Painting with Eric Violette and a preschooler

I had a few special guests stay at my house this past week. Eric Violette, the guy from the free credit report . com commercials, and his fellow band members were in town to perform and while staying in my home, I asked Eric if he would like to join Wy and I to do a little painting…

Eric was a really good sport to paint with us and being that he has no experience with early childhood education, it was a good opportunity for me to make a few observations about adults versus children when it comes to creativity…

I started by having both Eric and Wy sign their names on their canvases. When I handed Eric the marker and told him that I would like him to begin by writing his name on the board, he asked where he should write it and how big or small. I explained that it was his artwork and he can write his name anywhere he wants and any size he wants. I then handed Wy the marker and he made his “name” too…

I placed a set of squeeze bottles and a set of spray bottles filled with paint next to Eric and told him that he could create anything he wanted using the bottles. I could see his hesitation and he asked me what I wanted him to make. I redirected him to the paint and said “it’s your painting, you can do anything you want”…

Eric chose to begin with the spray bottle and Wy chose the squeeze bottle. They both began their work…

They traded materials and worked side by side on their paintings…

There were two distinct approaches taking place that I thought was interesting. Wy was focused on exploring and squeezing the paint out of the bottles – he was not focused on the end result – he was only focused on the process…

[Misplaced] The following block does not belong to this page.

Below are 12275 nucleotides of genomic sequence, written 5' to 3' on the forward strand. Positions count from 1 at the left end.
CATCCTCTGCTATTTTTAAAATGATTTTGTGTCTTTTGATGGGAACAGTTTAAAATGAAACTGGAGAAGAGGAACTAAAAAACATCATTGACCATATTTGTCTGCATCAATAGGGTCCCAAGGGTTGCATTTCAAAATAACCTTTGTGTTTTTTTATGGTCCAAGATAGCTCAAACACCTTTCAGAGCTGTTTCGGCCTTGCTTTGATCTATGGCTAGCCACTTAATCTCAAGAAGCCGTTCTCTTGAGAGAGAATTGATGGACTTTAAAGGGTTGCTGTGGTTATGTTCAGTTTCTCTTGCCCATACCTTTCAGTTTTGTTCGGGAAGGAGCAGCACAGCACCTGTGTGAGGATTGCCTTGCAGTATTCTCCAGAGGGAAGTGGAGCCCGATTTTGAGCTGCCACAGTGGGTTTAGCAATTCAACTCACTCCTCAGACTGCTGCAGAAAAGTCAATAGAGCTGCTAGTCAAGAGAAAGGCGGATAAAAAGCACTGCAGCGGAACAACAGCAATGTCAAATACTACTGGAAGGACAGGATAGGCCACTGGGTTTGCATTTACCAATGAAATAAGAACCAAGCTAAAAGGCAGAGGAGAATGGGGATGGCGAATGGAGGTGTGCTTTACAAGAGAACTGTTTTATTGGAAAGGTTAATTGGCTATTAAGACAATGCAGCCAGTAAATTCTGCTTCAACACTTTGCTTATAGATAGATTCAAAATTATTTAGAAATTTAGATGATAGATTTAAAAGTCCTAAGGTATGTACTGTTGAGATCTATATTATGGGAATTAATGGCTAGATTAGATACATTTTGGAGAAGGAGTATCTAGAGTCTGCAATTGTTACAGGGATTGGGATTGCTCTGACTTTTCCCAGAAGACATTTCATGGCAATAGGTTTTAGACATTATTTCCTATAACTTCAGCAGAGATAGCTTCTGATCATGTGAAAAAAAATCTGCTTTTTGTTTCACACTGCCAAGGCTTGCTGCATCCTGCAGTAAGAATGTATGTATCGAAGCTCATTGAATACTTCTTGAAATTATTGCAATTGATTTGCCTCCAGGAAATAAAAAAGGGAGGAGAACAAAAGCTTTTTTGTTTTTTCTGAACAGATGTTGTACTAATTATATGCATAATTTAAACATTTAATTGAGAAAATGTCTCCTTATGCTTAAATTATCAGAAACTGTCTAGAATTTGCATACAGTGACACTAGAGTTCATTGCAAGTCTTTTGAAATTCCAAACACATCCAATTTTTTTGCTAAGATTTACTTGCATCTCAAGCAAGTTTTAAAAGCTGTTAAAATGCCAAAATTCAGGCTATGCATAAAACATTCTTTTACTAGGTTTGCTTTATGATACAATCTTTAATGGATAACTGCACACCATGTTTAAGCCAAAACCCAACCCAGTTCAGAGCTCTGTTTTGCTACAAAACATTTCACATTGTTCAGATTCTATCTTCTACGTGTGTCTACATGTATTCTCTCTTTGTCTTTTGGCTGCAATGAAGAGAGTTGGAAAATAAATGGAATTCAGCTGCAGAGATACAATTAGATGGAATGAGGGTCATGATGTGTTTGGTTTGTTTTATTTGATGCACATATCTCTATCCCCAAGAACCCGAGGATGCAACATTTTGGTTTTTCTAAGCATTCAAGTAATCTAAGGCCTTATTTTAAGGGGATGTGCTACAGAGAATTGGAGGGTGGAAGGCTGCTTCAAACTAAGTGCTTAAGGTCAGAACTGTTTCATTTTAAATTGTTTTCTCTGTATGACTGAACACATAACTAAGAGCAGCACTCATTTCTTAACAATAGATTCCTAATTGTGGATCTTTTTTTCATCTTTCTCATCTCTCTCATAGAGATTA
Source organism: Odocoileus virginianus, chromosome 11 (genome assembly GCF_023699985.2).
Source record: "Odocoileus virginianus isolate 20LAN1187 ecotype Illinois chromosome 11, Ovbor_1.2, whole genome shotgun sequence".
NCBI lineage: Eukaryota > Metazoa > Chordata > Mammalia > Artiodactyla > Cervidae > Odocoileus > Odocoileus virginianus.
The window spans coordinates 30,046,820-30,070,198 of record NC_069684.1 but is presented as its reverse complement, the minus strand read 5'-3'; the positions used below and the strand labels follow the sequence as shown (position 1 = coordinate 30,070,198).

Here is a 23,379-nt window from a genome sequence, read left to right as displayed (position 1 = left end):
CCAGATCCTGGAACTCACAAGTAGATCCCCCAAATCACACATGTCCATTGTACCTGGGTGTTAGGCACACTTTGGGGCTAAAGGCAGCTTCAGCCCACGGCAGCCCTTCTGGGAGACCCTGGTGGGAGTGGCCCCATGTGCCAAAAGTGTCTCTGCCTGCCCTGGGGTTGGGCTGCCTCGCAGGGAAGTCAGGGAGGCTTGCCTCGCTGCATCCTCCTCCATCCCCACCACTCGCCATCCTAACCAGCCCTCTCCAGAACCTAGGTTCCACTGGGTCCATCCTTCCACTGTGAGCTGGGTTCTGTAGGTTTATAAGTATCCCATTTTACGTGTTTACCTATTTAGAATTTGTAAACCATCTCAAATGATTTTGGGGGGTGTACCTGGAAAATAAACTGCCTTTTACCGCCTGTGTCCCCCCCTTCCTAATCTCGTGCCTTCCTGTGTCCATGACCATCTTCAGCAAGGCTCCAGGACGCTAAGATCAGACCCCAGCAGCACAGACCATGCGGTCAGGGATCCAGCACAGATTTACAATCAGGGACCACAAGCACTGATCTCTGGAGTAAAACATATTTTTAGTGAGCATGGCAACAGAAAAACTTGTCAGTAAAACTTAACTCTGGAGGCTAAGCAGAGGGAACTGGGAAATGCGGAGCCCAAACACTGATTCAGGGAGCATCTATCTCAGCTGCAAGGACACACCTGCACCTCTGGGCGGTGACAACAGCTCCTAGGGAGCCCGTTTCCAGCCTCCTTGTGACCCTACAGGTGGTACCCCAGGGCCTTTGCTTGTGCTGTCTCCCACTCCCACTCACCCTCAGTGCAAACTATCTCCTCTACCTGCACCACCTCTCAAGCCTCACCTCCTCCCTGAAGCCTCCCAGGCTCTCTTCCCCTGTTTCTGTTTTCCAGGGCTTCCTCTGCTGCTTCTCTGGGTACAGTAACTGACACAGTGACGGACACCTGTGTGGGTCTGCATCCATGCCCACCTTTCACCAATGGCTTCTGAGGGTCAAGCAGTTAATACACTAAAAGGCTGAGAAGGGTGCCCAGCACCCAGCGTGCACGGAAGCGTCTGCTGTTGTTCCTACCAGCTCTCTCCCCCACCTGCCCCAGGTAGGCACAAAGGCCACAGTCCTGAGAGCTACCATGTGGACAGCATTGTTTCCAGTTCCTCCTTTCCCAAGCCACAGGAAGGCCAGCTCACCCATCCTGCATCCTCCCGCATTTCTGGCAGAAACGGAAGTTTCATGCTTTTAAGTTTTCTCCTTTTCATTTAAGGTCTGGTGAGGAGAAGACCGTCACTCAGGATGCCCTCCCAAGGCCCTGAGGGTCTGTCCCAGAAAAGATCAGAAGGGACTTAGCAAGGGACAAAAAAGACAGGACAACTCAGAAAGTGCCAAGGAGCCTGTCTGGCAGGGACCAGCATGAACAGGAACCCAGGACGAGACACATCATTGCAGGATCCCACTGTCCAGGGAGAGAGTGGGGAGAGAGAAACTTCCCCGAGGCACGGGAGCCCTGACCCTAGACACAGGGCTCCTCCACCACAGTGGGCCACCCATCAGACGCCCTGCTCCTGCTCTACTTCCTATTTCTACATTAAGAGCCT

Eric was focused on creating something more distinctive. He used the paints to work towards an end result even though he did not know what that end result would actually be as he went along…

I noticed that as adults, we do tend to think in terms of finished products. We go into our work expecting to produce something specific.¬†Unlike adults, young children go into their work without these expectations. Their desire is to explore the materials and see what happens…

As adults, we model different forms of creativity. When Eric chose to paint with his fingers, Wy decided to try it too…


I am not sure exactly at what point in their development children begin focusing their attention on the end product but I do know that young children need the freedom to explore the materials without having to worry about adult expectations. When it comes to the young child, we need to realize that it is what they get to do that keeps them engaged in the creative process not what they get to make.

In the end, I had two beautiful paintings to save for my wall. Each painting was unique and each represented the artist that painted them. One was a result of exploration and the other was a result of imagination…

Thank you to Eric for painting with us and allowing me to observe and write about the process…

Learn more about product versus process from Educational Creativity!

“The opposite of play isn’t work, it is rote. ~Dr. Edward Hallowell” This quote was shared by Teacher Tom. Read more about how exploration and play can make a difference in the future of a young child…